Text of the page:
The venue is Mandela Park, right across the street from the Half Way Tree Transportation Centre. For previous editions of Reggae Month the venue was the Ranny Williams Entertainment Center off Hope Road. A huge venue where a Reggae Village was built and where most of the events, from Live shows to discussion evenings, took place. This year no central venue but events throughout the city.
Mandela Park is an interesting venue, to say the least. It is in the heart of Kingston's bustling Half Way Tree area. The streets surrounding the park are overflown with evening traffic, horns blaring, exhausts fuming. The park has an amphitheater, always a geat setup to enjoy a show because you get to interact with those surrounding you and you can see the stage from every position. It's never too crowded, and you only have to walk to the front of the stage to take a picture of your favorite artist.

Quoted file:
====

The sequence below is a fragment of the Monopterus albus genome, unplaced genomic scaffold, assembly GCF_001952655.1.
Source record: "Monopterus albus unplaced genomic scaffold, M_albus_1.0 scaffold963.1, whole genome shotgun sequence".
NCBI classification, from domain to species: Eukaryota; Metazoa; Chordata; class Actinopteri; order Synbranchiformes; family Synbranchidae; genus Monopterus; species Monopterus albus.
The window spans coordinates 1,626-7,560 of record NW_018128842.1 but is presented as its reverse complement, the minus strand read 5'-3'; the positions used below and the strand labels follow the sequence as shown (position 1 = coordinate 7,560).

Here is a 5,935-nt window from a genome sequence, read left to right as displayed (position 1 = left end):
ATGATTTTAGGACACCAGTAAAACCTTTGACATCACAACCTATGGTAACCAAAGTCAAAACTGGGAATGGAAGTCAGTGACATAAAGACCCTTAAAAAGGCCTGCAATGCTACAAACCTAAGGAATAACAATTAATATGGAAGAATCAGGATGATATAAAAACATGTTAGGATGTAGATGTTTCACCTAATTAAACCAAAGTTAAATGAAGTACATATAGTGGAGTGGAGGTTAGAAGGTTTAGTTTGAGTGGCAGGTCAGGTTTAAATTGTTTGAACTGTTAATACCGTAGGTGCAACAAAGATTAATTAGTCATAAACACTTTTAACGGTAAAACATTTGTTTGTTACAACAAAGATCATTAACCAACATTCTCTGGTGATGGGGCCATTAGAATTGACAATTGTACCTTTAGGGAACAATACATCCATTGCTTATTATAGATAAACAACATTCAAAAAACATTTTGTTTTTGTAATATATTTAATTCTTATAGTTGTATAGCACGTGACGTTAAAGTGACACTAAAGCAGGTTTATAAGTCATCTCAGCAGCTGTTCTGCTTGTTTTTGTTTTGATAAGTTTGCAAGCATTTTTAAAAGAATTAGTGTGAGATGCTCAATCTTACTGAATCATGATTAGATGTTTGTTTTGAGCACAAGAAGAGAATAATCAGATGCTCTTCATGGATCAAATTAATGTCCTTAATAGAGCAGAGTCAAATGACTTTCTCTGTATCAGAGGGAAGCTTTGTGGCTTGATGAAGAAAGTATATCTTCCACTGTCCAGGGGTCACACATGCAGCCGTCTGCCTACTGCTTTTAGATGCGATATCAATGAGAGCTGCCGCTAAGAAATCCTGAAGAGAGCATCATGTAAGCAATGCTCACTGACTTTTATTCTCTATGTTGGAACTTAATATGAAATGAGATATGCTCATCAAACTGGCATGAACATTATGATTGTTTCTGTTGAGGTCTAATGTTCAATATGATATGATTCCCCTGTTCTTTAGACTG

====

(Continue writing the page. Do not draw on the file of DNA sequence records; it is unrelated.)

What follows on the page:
The crowd is a mix of locals and tourists. DJ Major Mackerel can be spotted dancing with the tourists in front of the stage. It's already a party when Lloyd Parks and the We the People band take the stage. We the People will be the backup band for the rest of the artists. We enjoy energetic performances by Leroy Sibbles, Big Youth and Half Pint. When David Rodigan takes over he pleads the government of Jamaica to invest in a Reggae Museum to preserve the history of the genre. His BBC 1 extra team plays a great set of reggae classics and exclusive dubs. Stone Love sound closes the party with an energetic set as expected from the world's immortal sound. The whole thing started at 7 pm and ends at 1 am. I love early shows. We decide to call it a night after I had a finger licking good plate of curried chicken neck.